Cumulus is a new novel from Eliot Peper, set in an near-future Bay Area remade by severe economic inequality, ubiquitous surveillance and consolidation of corporate power. While it works better as a commentary than as a novel, the dystopia it presents is a plausible evolution of current economic and social trends and worth a read by fans of the genre, or anyone interested in where another decade or so might take us.
The namesake of the book, the Cumulus corporation, is a vast AI-powered information aggregator that has embedded itself into every aspect of digital life. Cumulus has absorbed many other companies to add to its growing collective, including concepts, if not names, that will be familiar: Fleet, a driverless future Uber, internet provider Bandwidth, cloud storage service Backend, and mercenary service Security amongst others. Cumulus sucks in staggering amounts of real-time data from every device, service, media platform and subsidiary, weaving a complex, intricate and invasive intelligence portrait of anyone connected. Think Facebook listening to you on your phone microphone and take it to its most disturbing possible conclusion.
Concentration of power and computing into a corporate surveillance state has helped crystallize economic stratification into two distinct classes: much of San Francisco and various affluent enclaves of the East Bay have become Green Zones, where knowledge workers live and work in comfort and luxury, and anyone without the proper pass is liable to be ejected violently by Security. The rest of the population lives outside in the Slums, the crumbling remains of everywhere else, where they scrape by on gig jobs or whatever else they can find. The flow of tax money has been reduced to a trickle, leaving governments and even basic public services institutions barely functional if not completely absent.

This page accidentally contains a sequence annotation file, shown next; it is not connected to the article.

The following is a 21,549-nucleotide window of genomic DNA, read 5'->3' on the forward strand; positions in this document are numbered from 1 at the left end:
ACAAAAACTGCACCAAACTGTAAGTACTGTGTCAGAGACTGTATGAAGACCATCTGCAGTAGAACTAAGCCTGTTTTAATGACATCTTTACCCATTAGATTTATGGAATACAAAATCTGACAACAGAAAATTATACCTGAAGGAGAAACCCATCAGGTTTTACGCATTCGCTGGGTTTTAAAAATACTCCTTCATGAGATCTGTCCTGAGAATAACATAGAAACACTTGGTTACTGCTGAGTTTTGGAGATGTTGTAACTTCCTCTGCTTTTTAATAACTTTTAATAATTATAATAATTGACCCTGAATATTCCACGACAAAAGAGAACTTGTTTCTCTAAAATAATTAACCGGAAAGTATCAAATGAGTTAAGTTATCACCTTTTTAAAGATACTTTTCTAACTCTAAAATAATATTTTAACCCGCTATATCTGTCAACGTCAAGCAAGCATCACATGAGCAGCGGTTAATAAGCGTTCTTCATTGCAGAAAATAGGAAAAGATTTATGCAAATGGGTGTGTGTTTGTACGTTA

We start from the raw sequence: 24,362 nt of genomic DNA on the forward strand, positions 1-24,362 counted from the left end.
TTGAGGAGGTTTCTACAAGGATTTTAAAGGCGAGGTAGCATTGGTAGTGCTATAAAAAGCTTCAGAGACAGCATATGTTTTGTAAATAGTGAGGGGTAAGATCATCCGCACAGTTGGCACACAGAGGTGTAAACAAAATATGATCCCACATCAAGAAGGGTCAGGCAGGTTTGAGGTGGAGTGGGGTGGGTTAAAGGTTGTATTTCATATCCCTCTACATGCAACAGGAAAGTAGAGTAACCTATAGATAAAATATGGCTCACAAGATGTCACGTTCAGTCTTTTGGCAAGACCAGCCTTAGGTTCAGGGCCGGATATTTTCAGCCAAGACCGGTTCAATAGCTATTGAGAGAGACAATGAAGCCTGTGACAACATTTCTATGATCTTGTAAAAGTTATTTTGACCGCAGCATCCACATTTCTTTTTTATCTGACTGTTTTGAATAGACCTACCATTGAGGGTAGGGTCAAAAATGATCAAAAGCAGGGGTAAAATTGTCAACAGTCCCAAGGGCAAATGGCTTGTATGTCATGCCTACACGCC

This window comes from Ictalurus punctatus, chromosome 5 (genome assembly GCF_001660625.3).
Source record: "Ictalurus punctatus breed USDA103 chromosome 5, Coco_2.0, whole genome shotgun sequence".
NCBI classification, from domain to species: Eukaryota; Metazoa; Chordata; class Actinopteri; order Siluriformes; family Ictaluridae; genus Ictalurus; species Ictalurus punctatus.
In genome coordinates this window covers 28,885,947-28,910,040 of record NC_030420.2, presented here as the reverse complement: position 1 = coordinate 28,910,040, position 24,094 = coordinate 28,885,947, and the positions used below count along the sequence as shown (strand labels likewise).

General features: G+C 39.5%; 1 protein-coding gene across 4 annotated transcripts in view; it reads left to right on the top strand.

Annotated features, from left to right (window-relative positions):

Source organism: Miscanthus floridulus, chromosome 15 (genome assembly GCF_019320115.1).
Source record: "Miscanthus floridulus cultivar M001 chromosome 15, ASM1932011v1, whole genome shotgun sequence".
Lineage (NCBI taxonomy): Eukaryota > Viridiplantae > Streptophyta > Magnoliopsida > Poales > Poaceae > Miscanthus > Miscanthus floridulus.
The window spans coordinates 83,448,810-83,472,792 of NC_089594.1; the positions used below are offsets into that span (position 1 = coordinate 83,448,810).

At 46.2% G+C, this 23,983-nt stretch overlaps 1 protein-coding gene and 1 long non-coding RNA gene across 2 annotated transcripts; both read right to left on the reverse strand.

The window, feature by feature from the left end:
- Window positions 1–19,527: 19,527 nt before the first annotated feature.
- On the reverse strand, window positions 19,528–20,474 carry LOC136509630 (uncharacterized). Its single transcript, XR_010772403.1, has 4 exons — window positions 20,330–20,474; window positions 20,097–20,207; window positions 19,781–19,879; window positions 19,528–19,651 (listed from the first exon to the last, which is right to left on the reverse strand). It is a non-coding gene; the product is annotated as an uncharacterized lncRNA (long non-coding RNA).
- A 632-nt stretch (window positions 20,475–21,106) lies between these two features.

Peper injects three main characters into this world: Huian, the driven CEO of Cumulus, steering the ever-increasing growth and reach of her company even as her marriage dissolves; Graham, an ex-CIA field agent who tired of government service and came to San Francisco to run his own kind of intelligence operations; and Lilly, an anachronistic film photographer, scraping by as a freelancer doing jobs for Greenies while living in the Oakland slums, dreaming and saving for a day where she can afford a trip out of the country. A failed acquisition attempt and a threatening lawsuit lead Huian to give Graham the go-ahead to ‘fix’ them, just as a bad review from a job pushes Lilly to risk a trespass into the Green Zone to find a good vantage point to take some photos and clear her head.